Namegawa, Ehime → 📍 Kuromori Pass → Kasagata, Ehime

Map of Ehime Prefecture with author’s route between Namegawa and Kasagata highlighted. 🗺 Open map in GaiaGPS →

A French man in a shirt and a waistcoat and a Japanese woman in a cardigan sit outside their house and prepare to eat breakfast.

A plate of fried lily bulbs, a bowl of rice, and a pair of chopstcks on a breakfast table. 📍 Namegawa, Ehime

Life in the city is hell,” Simon said, and he couldn’t be accused of not walking the walk. A carpenter from France, he was restoring the empty village house he had moved into with Saori, his wife, in the cold mountains above Matsuyama. She was a Hokkaido girl, and her grandmother, who had sent her the yurine lily bulbs we were having for breakfast, was from even farther: she had grown up in Karafuto Prefecture, known since 1945 as Sakhalin Island, Russia. We sat outside — water a pipe from a mountain stream — we ate our rice with Hokkaido chopsticks carved with Ainu motifs, and I admired them for choosing the hard, beautiful life that the country around them has been abandoning for decades.

The ground is carpeted with bright pink flowers under an azalea tree in a back yard.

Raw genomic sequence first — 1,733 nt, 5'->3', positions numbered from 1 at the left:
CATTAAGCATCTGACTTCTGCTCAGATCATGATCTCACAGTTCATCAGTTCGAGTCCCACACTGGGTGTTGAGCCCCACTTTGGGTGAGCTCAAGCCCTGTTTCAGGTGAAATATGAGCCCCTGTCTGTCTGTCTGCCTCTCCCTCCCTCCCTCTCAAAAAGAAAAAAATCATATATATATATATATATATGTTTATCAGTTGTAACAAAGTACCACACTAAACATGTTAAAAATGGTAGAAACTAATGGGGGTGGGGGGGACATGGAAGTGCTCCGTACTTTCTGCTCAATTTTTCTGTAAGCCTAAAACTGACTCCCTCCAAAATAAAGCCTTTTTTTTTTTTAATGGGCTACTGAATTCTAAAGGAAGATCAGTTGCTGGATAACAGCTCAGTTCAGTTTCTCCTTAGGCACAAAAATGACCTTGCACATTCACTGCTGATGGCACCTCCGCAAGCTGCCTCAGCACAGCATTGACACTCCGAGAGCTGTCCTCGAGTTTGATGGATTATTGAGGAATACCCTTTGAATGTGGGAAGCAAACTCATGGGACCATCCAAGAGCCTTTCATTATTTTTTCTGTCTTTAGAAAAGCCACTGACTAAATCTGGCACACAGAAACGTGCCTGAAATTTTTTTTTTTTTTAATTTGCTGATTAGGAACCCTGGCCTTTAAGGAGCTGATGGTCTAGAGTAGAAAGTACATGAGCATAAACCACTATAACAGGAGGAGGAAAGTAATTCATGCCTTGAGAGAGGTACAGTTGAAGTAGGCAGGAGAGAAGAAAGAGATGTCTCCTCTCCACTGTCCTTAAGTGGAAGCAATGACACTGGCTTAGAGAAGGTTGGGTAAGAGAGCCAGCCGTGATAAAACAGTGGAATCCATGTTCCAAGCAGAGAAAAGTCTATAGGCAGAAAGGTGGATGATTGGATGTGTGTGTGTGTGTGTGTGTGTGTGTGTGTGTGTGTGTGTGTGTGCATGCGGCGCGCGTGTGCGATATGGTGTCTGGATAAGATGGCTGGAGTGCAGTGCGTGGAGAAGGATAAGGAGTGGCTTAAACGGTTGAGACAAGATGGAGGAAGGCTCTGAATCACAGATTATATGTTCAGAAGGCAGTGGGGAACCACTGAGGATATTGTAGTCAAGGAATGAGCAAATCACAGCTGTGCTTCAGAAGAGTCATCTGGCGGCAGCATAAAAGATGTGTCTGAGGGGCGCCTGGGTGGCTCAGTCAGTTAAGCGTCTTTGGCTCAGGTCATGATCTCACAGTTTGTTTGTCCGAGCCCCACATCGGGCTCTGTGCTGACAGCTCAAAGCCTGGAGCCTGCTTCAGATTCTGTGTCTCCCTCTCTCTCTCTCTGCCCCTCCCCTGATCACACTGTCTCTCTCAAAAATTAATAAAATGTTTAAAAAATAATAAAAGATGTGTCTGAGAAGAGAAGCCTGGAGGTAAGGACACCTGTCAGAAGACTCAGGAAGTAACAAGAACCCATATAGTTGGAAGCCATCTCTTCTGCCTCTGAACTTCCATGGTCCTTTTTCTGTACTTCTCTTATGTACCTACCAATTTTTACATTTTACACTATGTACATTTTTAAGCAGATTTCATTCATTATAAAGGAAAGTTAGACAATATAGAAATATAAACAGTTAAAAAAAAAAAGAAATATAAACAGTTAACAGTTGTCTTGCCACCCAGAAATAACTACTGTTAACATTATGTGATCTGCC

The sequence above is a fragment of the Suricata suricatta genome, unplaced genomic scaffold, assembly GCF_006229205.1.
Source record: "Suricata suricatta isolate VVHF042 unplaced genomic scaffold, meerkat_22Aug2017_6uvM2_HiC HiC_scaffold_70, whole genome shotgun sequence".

A small rice planting tractor parked in a garage with a mannequin’s head on a shelf behind it.

Mountains reflected in a flooded rice field under a cloudy sky. 📍 Tōon, Ehime

Rays of sunlight pierce the clouds in the distance as seen from a mountain road, outlining a city and the sea beyond.

📍 Kuromori Pass, Ehime

All afternoon I walked up a relentless series of switchbacks, black clouds swirling above the Kuromori Pass, and when I turned for a final glance at Matsuyama, the clouds parted like a torn seam, and the evening light turned both the city and the Inland Sea into rippling gold foil, and I remembered the oranges and the coffee, the air a silk blanket. The mountains were calling, and I walked into the clouds, into a cold evening rain.

Three battered Buddhist roadside deities in front of heavily logged hillsides. 📍 Kasagata, Ehime

These Walking Dreams is a visual field diary of a 4,300-kilometer walk from one end of Japan to the other, in the spring and summer of 2017.